In JAW The Pointe, L.L.C., v. Lexington Ins. Co., 2015 WL 1870054 (Tex. April 24, 2015), the Texas Supreme Court found an insurer did not violate the Texas Insurance Code and the Texas Deceptive Trade Practices Act by denying coverage where the damages in question were caused in part by flooding, a cause excluded by the policy.
JAW The Pointe purchased an apartment complex in Galveston, Texas in 2007, only 14 months before Hurricane Ike struck. The complex sustained significant damage – estimated at near $5 million. City ordinances required that any such complexes sustaining damage equivalent to or exceeding 50 percent of its market value must be brought up to code and elevated three additional feet. To meet that requirement, JAW’s only option was to demolish and rebuild.
JAW sought coverage for the demolition and construction through its insurer. The insurer paid for the damages its building consultant attributed to wind, but disclaimed any portion of the damages that were attributed to flooding, as flood damage was not covered by the policy. JAW then brought this lawsuit for breach of contract, violation of the Texas Deceptive Trade Practices Act and violation of the Texas Insurance Code.
The insurer brought motions for summary judgment to dismiss the breach claim because the policy expressly excluded coverage for damage to property caused by flooding. The motion was unopposed and the claim was dismissed. At trial for the two statutory violations, the jury rendered a verdict in favor of JAW finding the insurer did not attempt in good faith to fairly settle the claims. The Jury awarded $2.5 million in damages. The insurer appealed the verdict, arguing that since the policy excluded flood damage, it could not be in violation of the statutes. The Texas Court of Appeals agreed and reversed the jury verdict. JAW The Pointe appealed the reversal.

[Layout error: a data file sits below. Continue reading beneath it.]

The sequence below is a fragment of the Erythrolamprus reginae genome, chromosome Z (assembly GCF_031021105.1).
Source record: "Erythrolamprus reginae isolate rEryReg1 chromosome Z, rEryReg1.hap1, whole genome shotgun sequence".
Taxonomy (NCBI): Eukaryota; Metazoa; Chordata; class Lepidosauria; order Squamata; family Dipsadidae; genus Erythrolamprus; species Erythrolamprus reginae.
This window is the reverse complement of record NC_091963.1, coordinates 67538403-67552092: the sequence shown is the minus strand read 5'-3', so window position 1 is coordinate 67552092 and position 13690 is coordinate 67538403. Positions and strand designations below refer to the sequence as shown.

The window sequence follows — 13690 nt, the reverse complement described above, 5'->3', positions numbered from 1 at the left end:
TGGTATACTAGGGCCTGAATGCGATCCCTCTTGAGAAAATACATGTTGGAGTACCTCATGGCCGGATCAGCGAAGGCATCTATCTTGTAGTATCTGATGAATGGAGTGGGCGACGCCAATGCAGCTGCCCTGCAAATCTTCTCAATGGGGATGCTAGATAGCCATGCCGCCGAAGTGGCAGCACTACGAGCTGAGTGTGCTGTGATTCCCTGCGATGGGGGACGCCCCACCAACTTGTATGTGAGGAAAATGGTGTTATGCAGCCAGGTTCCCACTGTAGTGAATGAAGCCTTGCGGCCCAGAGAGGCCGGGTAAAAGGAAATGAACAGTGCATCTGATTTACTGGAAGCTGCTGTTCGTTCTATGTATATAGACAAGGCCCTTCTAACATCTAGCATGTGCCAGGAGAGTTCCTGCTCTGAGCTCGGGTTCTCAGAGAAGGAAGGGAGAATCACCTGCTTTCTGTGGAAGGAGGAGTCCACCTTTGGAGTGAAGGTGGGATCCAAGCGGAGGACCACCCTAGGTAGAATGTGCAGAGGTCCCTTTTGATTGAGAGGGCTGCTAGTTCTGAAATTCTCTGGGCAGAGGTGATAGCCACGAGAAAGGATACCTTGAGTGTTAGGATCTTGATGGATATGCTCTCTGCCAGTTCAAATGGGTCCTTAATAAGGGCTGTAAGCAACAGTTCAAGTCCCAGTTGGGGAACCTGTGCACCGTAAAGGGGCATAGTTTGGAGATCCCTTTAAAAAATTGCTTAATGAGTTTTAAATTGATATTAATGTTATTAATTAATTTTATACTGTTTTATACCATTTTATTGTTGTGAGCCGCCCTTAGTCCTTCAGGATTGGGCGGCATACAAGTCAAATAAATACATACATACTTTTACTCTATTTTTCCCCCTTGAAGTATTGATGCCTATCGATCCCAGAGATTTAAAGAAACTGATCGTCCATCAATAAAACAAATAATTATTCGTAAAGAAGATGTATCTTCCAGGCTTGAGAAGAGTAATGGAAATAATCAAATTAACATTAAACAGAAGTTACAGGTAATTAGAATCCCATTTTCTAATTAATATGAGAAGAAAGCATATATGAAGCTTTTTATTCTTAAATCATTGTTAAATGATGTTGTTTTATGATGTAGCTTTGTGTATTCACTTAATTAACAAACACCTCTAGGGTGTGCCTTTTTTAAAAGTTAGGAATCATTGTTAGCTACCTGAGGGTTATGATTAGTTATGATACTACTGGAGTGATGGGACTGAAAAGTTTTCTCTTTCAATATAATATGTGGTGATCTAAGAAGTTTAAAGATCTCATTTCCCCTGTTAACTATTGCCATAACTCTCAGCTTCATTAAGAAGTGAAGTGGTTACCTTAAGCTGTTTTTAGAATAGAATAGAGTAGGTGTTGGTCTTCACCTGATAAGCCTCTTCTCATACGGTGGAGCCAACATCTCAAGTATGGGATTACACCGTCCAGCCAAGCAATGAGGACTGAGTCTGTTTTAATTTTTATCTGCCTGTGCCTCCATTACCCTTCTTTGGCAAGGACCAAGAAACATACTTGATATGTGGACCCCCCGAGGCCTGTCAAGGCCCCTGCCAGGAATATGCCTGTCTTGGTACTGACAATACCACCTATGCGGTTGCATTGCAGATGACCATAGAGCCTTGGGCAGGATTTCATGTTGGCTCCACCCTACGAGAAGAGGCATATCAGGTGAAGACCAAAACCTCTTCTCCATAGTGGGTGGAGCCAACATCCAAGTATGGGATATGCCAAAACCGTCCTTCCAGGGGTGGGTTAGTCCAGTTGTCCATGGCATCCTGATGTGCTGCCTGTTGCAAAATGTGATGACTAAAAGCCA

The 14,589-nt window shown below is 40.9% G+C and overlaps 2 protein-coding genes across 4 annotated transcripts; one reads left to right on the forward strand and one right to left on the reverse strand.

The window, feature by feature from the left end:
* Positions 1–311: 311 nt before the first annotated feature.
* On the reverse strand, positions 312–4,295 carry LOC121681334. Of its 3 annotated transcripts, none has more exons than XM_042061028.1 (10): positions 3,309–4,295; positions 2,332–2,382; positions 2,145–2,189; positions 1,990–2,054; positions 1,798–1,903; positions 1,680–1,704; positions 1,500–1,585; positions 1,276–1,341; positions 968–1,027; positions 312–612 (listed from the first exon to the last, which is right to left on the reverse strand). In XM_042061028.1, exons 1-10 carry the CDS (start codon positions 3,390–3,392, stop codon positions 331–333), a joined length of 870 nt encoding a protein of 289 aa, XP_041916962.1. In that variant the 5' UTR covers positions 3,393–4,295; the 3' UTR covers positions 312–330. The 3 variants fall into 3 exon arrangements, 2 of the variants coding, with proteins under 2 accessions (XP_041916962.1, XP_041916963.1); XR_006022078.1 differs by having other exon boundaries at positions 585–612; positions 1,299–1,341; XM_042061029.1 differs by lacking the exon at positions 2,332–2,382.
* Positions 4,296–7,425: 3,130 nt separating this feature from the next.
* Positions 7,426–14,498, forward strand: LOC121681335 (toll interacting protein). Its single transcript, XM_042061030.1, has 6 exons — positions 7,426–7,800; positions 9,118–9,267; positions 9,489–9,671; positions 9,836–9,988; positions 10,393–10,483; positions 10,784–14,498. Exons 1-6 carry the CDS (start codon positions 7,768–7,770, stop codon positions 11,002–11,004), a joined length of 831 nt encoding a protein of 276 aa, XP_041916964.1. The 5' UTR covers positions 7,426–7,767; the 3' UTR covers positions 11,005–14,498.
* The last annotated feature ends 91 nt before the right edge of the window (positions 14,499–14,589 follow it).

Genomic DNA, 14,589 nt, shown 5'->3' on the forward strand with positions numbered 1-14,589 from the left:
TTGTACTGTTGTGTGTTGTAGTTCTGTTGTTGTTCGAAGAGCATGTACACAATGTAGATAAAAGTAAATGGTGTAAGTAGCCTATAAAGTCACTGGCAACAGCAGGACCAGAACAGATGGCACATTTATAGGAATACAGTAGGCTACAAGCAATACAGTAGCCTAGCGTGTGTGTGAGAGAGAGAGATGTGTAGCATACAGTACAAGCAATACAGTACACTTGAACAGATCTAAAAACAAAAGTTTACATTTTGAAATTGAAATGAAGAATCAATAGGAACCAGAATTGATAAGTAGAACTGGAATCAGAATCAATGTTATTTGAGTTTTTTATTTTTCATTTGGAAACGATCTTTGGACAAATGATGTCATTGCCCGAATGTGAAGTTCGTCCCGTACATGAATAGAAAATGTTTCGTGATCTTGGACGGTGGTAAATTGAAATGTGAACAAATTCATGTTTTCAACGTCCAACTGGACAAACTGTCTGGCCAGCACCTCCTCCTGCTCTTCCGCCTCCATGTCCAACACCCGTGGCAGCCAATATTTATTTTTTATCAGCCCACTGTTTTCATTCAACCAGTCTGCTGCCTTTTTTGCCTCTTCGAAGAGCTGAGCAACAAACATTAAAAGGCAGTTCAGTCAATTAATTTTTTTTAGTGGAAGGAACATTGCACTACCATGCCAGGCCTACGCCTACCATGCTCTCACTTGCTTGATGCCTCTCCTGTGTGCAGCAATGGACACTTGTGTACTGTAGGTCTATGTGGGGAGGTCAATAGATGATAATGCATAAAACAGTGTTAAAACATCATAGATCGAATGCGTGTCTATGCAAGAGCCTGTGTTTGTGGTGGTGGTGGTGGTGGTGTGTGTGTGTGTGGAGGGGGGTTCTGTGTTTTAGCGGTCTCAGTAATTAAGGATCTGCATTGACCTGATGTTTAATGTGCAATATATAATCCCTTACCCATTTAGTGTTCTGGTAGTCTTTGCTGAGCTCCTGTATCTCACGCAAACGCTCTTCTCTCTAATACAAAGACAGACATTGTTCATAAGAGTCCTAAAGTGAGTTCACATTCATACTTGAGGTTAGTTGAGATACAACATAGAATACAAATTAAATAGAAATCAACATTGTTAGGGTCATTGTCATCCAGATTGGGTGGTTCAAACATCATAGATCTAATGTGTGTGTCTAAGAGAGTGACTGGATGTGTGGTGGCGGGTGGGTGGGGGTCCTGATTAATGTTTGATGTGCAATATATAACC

Justice Boyd of the Texas Supreme Court first noted that there can be no claim for bad faith when an insurer has promptly denied a claim that is not covered. JAW argued on appeal that the policy covered the compliance costs of demolition and reconstruction because compliance with the ordinances could have been required on wind damage alone, making it a “separate and independent” cause. The insurer argued that the anti-concurrent-cause clause of their contract excluded liability when one of multiple causes for such liability is excluded. Since the demolition was required, at least in part, by an excluded cause of loss, there was no coverage for the whole.
The court determined that the relevant inquiry was what actually triggered enforcement of the ordinances. Based on the record before the court, Justice Boyd found that it was clear that both flooding and wind from Hurricane Ike caused the city to enforce the ordinance, though the city did not differentiate between the amount of loss attributable to each. The policy’s anti-concurrent-causation clause deemed that coverage would be excluded for any “loss or damage caused directly or indirectly by any of the” excluded causes “regardless of any other cause” contributing concurrently to the loss. Flooding is listed as an excluded cause. When reading this clause in conjunction with the ordinance coverage, and increased cost of construction coverage clauses, the court found that the policy did not cover the ordinance compliance costs. Thus, Lexington could not be held liable for the alleged statutory violations and bad faith claims.